Are tanning beds safe?

Tanning beds have become very popular over the last several years. Tan skin has become more and more popular, and many people feel that they are more attractive with a suntan than with their natural skin color. There is also a very common misguided belief that the key to avoiding the pain of sunburn and the associated increased risk of skin cancer is to slowly build up a suntan, which will protect the person from burning. Using tanning beds seems like a convenient, easy way to get the tan skin that many people want to feel more attractive and avoid sunburns. While tanning beds make it easier to darken the skin, tanning is not a good idea. Unlike sunburns, suntans are not painful, but they are still a sign of skin damage. Remember, any change in skin color as a result of exposure to ultraviolet radiation (UVR) is a sign of damage. Tanning beds and the sun both cause darkening of the skin by emitting UVR. This means that the tan you get from a tanning bed is a sign of skin damage.

Some tanning beds are falsely advertised as being safe because they do not emit UVB rays, only UVA rays. UVB rays are notorious as the main cause of sunburns. UVA rays, on the other hand, are more likely to cause tanning than burning. UVA rays can still cause sunburns. Even if a tanning bed user never gets burned, the tanning bed is still causing harm, because the tan itself is a display of skin damage. Using tanning beds greatly increases the risk of the more common types of skin cancer: basal cell and squamous cell carcinoma. These cancers are not as deadly as melanoma, but they can require painful surgeries for their removal and may leave severely disfiguring scars. Tanning also increases the risk of melanoma (though not as much as basal cell and squamous cell carcinoma). People with blonde hair, light eyes (not brown), fair skin, or a family history of skin cancer are at an increased risk. If you have any of these traits, it is very important to avoid tanning beds and protect your skin from sun damage. There are people who develop all kinds of skin cancer who do not have any of these risk factors. That means that everyone should avoid tanning beds and protect their skin from sun exposure. Death from skin cancer is fairly uncommon, but both skin cancer deaths and the number of nonfatal cases of skin cancer are steadily increasing. If you live to be at least 65 years old (we certainly hope so!), you have a 40%-50% chance of having at least one episode of skin cancer. This risk is much higher if you use tanning beds, and the more you use them, the more your skin cancer risk grows. The best thing you can do to reduce this risk is avoid tanning beds and protect your skin from sun exposure. UVR is also the cause of most signs of aging, including fine lines, wrinkles, sagging skin, leathery skin, and uneven skin color (blotches and age spots). The more a person’s skin is exposed to UVR, the faster and more dramatically his or her skin will age. The best way to maintain a youthful appearance is to avoid UV skin damage, which includes burns and tans from the sun and from tanning beds.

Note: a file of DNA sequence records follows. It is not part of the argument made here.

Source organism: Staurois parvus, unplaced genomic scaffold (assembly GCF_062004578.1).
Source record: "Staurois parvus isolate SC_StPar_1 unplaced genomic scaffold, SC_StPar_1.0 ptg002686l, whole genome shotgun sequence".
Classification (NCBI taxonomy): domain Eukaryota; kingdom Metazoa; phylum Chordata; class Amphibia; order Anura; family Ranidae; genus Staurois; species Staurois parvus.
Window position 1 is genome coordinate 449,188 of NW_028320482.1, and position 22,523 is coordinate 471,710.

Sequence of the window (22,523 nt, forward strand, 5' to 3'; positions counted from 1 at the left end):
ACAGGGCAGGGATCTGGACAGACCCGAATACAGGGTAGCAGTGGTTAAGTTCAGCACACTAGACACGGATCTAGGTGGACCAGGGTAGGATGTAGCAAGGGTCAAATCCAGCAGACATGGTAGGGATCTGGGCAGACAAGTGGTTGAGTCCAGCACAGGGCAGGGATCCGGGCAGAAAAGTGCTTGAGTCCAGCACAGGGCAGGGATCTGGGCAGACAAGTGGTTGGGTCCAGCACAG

Tanning beds are especially harmful, because they emit 10-15 times as much UVR as the midday sun! That means spending 10 minutes in a tanning bed is like sunbathing for about 2 hours. If you use a tanning bed, you can cause great damage to your skin in a very short time. Remember, the more time you spend tanning, the greater your risk of all types of skin cancers, and the faster your skin will age. If you still want tan skin but want to avoid all these risks, you can try a self-tanning product. These products dye the skin and do not cause skin damage. Years ago, self-tanning products were known for giving the skin an unnatural, orange tint. Self-tanning products have come a long way since then, and when used appropriately, make the skin appear naturally tan. Before you use a self-tanning product, make sure you get your parent’s permission, choose a product made for your skin tone (for example, if you have fair skin, use a product with a label that says it is for fair or light skin), and read the instructions carefully so that you understand exactly how to use it.

Besides avoiding tanning beds, it is important to protect your skin from the UVR in sunlight. Please see our “Summer Safety Tips” packet for important tips on protecting your skin and eyes from sun damage.

Much of the information included in this handout came from the Skin Cancer Foundation. For more helpful information about the risks of sun exposure and how you can protect yourself from sun damage, visit their website, http://www.skincancer.org.